Hypothermia occurs when core body temperature is < 35°C

  • mild: 32-35°C
  • moderate: 28-32°C
  • severe: < 28°C

Swiss staging system

  • I – clearly conscious and shivering
  • II – impaired consciousness without shivering
  • III – unconscious
  • IV – not breathing
  • V – death due to irreversible hypothermia



  • increased heat loss
  • decreased thermogenesis
  • impaired thermogenesis


  • age (elderly and infants at risk)
  • environmental – exposure, drowning, alpine environment, poverty (lack of heating or shelter)
  • drugs/ tox – alcohol, sedatives, vasodilators
  • Sepsis
  • CNS disorders e.g. hypothalamic lesions, hypopituitarism
  • Endocrine/ metabolic – hypothyroidism, adrenal insufficiency, hypothermia, malnutrition
  • Trauma — burns, spinal cord injury
  • Shock
  • Skin disorders — psoriasis, exfoliating conditions
  • Iatrogenic — cold fluid administration, intra-operative, therapeutic hypothermia
  • Psychiatirc (may lead to exposure)


  • CVS: bradycardia is normal; decreased Q and MAP, vasoconstriction, ECG – widening of QRS, increased PR and QT, J waves, risk of VF < 28 C, increased blood viscosity and myocardial work
  • RESP: decreased CO2 production, decreased PAO2 and PaCO2 due to increased gas solubility, increased dead space, diaphragmatic fatigue, metabolic acidosis -> pulmonary hypertension
  • GI: decreased hepatic metabolism and blood flow, decreased splanchnic circulation
  • METABOLIC: decreased BMR, shivering, left shifted oxy-Hb dissociation curve, hyperglycaemia, decreased drug metabolism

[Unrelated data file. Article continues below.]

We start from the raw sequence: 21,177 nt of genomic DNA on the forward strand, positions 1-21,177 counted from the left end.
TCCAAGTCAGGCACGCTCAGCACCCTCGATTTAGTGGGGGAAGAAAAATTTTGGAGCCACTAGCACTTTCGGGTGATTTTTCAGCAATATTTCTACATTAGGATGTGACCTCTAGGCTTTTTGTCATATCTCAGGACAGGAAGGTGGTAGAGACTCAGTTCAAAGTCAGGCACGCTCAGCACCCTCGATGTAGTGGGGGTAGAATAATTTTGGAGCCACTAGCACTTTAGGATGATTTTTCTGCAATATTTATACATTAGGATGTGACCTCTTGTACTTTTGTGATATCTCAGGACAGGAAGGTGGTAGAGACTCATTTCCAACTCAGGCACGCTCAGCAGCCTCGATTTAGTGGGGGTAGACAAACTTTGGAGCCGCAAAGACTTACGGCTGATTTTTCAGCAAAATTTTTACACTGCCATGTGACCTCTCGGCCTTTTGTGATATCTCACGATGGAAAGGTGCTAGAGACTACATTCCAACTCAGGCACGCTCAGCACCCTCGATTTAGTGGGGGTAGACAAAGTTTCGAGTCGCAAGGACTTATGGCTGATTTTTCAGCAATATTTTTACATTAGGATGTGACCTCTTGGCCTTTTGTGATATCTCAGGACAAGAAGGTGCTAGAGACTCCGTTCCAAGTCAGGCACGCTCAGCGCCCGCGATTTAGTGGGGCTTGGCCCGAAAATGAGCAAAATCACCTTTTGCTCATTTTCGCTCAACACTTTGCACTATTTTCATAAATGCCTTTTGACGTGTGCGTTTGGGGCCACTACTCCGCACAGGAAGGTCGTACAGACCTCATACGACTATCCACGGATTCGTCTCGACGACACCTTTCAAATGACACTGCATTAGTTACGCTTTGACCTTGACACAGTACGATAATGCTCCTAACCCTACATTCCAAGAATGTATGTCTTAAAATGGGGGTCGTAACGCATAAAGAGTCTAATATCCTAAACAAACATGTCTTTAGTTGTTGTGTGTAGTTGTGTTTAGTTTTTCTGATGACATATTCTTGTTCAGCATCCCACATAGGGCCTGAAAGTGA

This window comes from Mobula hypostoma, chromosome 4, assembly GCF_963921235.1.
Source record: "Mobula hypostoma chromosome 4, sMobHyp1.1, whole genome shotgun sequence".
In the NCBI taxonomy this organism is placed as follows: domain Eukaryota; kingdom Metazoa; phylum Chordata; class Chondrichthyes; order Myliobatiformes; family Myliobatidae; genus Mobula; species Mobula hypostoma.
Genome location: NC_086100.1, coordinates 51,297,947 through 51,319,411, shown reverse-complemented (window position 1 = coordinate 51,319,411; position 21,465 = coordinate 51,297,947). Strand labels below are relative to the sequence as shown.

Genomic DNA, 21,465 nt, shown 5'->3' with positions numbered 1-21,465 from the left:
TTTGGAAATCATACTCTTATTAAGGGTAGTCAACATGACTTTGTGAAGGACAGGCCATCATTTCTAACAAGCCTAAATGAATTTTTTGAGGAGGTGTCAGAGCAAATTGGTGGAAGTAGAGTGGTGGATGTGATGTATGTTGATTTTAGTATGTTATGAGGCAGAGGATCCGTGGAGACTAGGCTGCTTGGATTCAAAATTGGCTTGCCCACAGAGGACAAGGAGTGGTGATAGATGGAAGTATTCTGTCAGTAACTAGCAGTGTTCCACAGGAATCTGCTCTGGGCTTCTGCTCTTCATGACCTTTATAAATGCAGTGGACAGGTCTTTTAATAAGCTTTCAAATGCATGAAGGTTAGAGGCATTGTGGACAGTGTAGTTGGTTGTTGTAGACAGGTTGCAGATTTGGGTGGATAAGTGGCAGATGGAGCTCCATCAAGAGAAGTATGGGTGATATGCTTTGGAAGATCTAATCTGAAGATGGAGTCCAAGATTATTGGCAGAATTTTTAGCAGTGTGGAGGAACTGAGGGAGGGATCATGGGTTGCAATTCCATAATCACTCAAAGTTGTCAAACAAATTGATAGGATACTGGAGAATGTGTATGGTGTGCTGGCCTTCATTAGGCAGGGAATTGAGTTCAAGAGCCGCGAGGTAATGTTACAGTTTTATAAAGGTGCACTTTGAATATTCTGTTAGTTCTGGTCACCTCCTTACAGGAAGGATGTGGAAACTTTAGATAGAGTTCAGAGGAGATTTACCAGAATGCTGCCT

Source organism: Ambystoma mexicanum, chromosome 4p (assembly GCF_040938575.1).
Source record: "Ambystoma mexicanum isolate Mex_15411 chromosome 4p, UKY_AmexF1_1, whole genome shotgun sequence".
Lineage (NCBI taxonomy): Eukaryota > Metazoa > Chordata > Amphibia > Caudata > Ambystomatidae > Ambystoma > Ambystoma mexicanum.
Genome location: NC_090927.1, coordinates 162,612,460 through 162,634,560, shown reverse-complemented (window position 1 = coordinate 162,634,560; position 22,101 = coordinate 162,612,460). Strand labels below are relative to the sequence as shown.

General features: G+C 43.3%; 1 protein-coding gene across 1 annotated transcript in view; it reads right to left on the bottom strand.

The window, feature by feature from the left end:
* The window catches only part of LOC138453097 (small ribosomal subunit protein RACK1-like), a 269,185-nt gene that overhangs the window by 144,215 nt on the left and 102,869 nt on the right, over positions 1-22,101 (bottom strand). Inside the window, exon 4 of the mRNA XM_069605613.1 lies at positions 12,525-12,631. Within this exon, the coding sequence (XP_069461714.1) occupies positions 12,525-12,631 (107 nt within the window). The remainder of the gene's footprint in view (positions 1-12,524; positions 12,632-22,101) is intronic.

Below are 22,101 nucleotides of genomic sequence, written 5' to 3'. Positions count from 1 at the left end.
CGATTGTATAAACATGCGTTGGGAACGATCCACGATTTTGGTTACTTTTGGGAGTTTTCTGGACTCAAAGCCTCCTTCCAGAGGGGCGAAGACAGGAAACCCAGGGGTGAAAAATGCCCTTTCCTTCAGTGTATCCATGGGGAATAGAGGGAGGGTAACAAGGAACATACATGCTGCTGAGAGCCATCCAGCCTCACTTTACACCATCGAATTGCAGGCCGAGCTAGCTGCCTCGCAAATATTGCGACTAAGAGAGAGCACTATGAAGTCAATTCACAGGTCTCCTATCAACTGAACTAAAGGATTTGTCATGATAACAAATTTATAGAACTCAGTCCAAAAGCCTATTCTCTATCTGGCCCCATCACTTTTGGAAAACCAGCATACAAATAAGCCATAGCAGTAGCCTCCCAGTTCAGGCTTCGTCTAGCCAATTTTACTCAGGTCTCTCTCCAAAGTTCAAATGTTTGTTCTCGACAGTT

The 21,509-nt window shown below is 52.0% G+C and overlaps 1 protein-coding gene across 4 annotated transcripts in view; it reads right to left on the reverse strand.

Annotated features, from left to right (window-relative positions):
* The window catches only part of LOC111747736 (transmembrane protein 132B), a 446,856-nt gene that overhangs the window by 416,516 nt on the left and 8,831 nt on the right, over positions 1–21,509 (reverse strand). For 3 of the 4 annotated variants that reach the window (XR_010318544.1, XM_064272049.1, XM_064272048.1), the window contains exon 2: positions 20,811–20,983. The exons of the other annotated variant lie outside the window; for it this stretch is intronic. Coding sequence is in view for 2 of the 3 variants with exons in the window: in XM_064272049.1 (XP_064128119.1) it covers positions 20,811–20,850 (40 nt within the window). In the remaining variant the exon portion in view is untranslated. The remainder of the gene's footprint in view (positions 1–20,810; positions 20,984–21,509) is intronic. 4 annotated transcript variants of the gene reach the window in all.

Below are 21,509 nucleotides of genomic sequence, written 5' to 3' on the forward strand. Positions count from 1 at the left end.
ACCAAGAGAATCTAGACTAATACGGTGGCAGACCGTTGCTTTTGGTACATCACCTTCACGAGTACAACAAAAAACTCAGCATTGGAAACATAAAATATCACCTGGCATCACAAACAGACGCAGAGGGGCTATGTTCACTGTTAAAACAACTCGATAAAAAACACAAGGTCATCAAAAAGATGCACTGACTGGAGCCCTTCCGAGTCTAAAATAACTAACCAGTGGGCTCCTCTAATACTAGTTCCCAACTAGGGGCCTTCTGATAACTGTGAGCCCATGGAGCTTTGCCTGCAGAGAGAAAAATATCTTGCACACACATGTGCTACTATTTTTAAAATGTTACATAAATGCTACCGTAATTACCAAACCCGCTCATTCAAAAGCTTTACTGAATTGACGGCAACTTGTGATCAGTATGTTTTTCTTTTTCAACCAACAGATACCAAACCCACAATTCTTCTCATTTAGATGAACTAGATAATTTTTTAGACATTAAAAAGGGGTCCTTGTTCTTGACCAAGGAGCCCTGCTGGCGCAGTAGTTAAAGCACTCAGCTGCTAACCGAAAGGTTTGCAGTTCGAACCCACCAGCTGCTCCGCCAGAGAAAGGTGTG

• CNS: neuroprotection, fixed dilated pupils at < 30 C (mimics brain death)
  • HAEM: increased bleeding time, PT and APTT, VTE risk, decreased platelet and WCC
  • RENAL: decreased GFR and RBF, cold-induced diuresis



  • pulse check – palpate for up to 1 minute (consider Echo / Doppler as hard to find – do not delay CPR)
  • move patient gently if <32 degrees due to risk of triggering VF (risk is overstated)
  • no adrenaline or other drugs until >30C
  • between 30-35C double the dose intervals of ACLS drugs
  • shock VF up to 3 times if necessary, then no further shocks until T>30C
  • ‘not dead until warm and dead’ (30-32C)

Passive warming – useful in conscious patients who are able to shiver  (1.5C per hour)

  • keep dry
  • warm environment
  • insulation with blankets (e.g. aluminium foil) and hat
  • allow to mobilise if conscious (beware of hypotension on cessation of exercise)

Peripheral active warming

  • chemical heat pads
  • radiant methods
  • forced air warming blankets (1-2C/h)

NB. Afterdrop, a drop in core body temperature during rewarming may occur a consequence of peripheral vasodilation and release of cold peripheral blood to the body core. It is not usually significant.

Central active warming

  • warmed (40-46C) humidified inspired gases (1 C/h; 1.5°C/h ET tube)
  • warm IV fluids (42C)  (only give if need fluids, prevents cooling rather than promotes warming) – use Level 1 fluid warmer
  • body cavity lavage with 40C fluid e.g. peritoneal (3C/h), gastric, bladder, right-sided thoracic lavage (3-6C/h – use 2 ICCs for continuous flow)
  • RRT
  • ECMO/ bypass (9-18C/h)

Supportive care and monitoring

  • use esophageal probe preferentially (core temperature, minimal lag time)
  • use low reading thermometer
  • ABG measurements at 37C (temperature uncorrected values) to allow serial monitoring